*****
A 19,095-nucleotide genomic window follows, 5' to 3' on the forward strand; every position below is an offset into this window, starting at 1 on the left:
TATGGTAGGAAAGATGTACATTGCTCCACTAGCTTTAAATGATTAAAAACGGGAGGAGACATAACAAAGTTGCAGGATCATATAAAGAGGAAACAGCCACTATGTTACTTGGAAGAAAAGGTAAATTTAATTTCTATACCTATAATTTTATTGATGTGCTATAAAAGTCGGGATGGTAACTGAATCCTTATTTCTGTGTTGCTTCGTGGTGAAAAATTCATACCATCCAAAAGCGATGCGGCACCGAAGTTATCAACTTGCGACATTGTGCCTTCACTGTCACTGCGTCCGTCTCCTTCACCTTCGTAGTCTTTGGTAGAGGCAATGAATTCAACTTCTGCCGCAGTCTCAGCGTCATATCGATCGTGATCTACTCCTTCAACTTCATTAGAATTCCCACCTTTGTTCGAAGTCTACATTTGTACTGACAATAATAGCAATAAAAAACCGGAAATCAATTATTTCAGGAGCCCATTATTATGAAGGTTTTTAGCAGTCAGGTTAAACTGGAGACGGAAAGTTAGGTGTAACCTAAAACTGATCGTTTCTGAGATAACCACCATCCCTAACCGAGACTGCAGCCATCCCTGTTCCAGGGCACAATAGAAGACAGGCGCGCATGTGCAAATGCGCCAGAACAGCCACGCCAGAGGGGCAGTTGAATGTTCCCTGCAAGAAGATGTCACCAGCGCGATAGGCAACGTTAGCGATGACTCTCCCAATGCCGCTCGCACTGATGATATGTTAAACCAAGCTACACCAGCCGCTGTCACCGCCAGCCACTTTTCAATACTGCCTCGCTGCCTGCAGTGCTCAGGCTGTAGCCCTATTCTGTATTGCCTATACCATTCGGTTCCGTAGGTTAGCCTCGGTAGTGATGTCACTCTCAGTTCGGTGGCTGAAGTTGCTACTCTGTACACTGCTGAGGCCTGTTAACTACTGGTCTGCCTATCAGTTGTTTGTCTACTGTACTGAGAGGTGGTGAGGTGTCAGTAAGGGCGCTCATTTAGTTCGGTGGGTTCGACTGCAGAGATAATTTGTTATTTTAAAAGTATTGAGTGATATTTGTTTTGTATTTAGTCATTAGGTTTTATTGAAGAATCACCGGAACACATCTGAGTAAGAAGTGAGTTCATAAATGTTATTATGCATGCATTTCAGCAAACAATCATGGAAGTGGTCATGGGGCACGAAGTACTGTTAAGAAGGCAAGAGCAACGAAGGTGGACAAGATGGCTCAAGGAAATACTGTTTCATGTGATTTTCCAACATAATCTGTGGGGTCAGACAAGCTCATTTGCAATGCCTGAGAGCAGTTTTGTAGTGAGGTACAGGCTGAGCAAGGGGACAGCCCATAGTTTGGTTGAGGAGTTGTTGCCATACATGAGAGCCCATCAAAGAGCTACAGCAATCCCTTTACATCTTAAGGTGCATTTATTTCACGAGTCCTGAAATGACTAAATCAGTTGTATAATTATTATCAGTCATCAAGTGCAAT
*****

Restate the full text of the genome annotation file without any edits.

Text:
A 19,095-nucleotide genomic window follows, 5' to 3' on the forward strand; every position below is an offset into this window, starting at 1 on the left:
TATGGTAGGAAAGATGTACATTGCTCCACTAGCTTTAAATGATTAAAAACGGGAGGAGACATAACAAAGTTGCAGGATCATATAAAGAGGAAACAGCCACTATGTTACTTGGAAGAAAAGGTAAATTTAATTTCTATACCTATAATTTTATTGATGTGCTATAAAAGTCGGGATGGTAACTGAATCCTTATTTCTGTGTTGCTTCGTGGTGAAAAATTCATACCATCCAAAAGCGATGCGGCACCGAAGTTATCAACTTGCGACATTGTGCCTTCACTGTCACTGCGTCCGTCTCCTTCACCTTCGTAGTCTTTGGTAGAGGCAATGAATTCAACTTCTGCCGCAGTCTCAGCGTCATATCGATCGTGATCTACTCCTTCAACTTCATTAGAATTCCCACCTTTGTTCGAAGTCTACATTTGTACTGACAATAATAGCAATAAAAAACCGGAAATCAATTATTTCAGGAGCCCATTATTATGAAGGTTTTTAGCAGTCAGGTTAAACTGGAGACGGAAAGTTAGGTGTAACCTAAAACTGATCGTTTCTGAGATAACCACCATCCCTAACCGAGACTGCAGCCATCCCTGTTCCAGGGCACAATAGAAGACAGGCGCGCATGTGCAAATGCGCCAGAACAGCCACGCCAGAGGGGCAGTTGAATGTTCCCTGCAAGAAGATGTCACCAGCGCGATAGGCAACGTTAGCGATGACTCTCCCAATGCCGCTCGCACTGATGATATGTTAAACCAAGCTACACCAGCCGCTGTCACCGCCAGCCACTTTTCAATACTGCCTCGCTGCCTGCAGTGCTCAGGCTGTAGCCCTATTCTGTATTGCCTATACCATTCGGTTCCGTAGGTTAGCCTCGGTAGTGATGTCACTCTCAGTTCGGTGGCTGAAGTTGCTACTCTGTACACTGCTGAGGCCTGTTAACTACTGGTCTGCCTATCAGTTGTTTGTCTACTGTACTGAGAGGTGGTGAGGTGTCAGTAAGGGCGCTCATTTAGTTCGGTGGGTTCGACTGCAGAGATAATTTGTTATTTTAAAAGTATTGAGTGATATTTGTTTTGTATTTAGTCATTAGGTTTTATTGAAGAATCACCGGAACACATCTGAGTAAGAAGTGAGTTCATAAATGTTATTATGCATGCATTTCAGCAAACAATCATGGAAGTGGTCATGGGGCACGAAGTACTGTTAAGAAGGCAAGAGCAACGAAGGTGGACAAGATGGCTCAAGGAAATACTGTTTCATGTGATTTTCCAACATAATCTGTGGGGTCAGACAAGCTCATTTGCAATGCCTGAGAGCAGTTTTGTAGTGAGGTACAGGCTGAGCAAGGGGACAGCCCATAGTTTGGTTGAGGAGTTGTTGCCATACATGAGAGCCCATCAAAGAGCTACAGCAATCCCTTTACATCTTAAGGTGCATTTATTTCACGAGTCCTGAAATGACTAAATCAGTTGTATAATTATTATCAGTCATCAAGTGCAAT